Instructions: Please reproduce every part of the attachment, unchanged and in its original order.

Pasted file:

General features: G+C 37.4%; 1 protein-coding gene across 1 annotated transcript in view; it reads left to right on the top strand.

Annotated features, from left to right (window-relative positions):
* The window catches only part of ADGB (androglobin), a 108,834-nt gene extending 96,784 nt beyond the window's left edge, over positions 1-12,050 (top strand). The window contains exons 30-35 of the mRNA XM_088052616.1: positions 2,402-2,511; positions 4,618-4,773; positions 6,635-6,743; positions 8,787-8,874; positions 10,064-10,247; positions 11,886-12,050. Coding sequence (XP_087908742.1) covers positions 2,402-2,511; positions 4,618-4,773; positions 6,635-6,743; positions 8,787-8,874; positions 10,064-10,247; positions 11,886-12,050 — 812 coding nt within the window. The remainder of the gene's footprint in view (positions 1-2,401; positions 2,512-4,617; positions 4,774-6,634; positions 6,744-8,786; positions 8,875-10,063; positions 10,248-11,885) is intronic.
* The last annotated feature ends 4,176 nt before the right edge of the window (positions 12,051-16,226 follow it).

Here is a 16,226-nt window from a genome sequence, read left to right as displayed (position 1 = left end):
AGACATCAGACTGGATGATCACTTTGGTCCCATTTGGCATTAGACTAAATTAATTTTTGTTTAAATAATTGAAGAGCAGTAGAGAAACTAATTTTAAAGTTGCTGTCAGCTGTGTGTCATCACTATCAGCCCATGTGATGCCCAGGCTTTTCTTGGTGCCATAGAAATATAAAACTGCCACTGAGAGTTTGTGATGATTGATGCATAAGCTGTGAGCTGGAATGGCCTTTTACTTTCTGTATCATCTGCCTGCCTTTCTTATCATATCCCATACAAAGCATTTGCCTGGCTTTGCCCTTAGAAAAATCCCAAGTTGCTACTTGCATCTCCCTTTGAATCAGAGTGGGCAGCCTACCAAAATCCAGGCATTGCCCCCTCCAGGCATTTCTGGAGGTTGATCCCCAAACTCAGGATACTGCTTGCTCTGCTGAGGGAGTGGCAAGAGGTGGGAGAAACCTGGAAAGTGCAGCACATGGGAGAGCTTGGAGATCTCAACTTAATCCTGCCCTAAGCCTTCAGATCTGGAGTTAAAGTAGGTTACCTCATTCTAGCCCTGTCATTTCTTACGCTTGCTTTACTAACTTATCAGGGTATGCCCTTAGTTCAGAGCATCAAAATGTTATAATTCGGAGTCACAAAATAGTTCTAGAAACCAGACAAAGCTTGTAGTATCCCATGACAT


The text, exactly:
General features: G+C 37.4%; 1 protein-coding gene across 1 annotated transcript in view; it reads left to right on the top strand.

Annotated features, from left to right (window-relative positions):
* The window catches only part of ADGB (androglobin), a 108,834-nt gene extending 96,784 nt beyond the window's left edge, over positions 1-12,050 (top strand). The window contains exons 30-35 of the mRNA XM_088052616.1: positions 2,402-2,511; positions 4,618-4,773; positions 6,635-6,743; positions 8,787-8,874; positions 10,064-10,247; positions 11,886-12,050. Coding sequence (XP_087908742.1) covers positions 2,402-2,511; positions 4,618-4,773; positions 6,635-6,743; positions 8,787-8,874; positions 10,064-10,247; positions 11,886-12,050 — 812 coding nt within the window. The remainder of the gene's footprint in view (positions 1-2,401; positions 2,512-4,617; positions 4,774-6,634; positions 6,744-8,786; positions 8,875-10,063; positions 10,248-11,885) is intronic.
* The last annotated feature ends 4,176 nt before the right edge of the window (positions 12,051-16,226 follow it).

Here is a 16,226-nt window from a genome sequence, read left to right as displayed (position 1 = left end):
AGACATCAGACTGGATGATCACTTTGGTCCCATTTGGCATTAGACTAAATTAATTTTTGTTTAAATAATTGAAGAGCAGTAGAGAAACTAATTTTAAAGTTGCTGTCAGCTGTGTGTCATCACTATCAGCCCATGTGATGCCCAGGCTTTTCTTGGTGCCATAGAAATATAAAACTGCCACTGAGAGTTTGTGATGATTGATGCATAAGCTGTGAGCTGGAATGGCCTTTTACTTTCTGTATCATCTGCCTGCCTTTCTTATCATATCCCATACAAAGCATTTGCCTGGCTTTGCCCTTAGAAAAATCCCAAGTTGCTACTTGCATCTCCCTTTGAATCAGAGTGGGCAGCCTACCAAAATCCAGGCATTGCCCCCTCCAGGCATTTCTGGAGGTTGATCCCCAAACTCAGGATACTGCTTGCTCTGCTGAGGGAGTGGCAAGAGGTGGGAGAAACCTGGAAAGTGCAGCACATGGGAGAGCTTGGAGATCTCAACTTAATCCTGCCCTAAGCCTTCAGATCTGGAGTTAAAGTAGGTTACCTCATTCTAGCCCTGTCATTTCTTACGCTTGCTTTACTAACTTATCAGGGTATGCCCTTAGTTCAGAGCATCAAAATGTTATAATTCGGAGTCACAAAATAGTTCTAGAAACCAGACAAAGCTTGTAGTATCCCATGACAT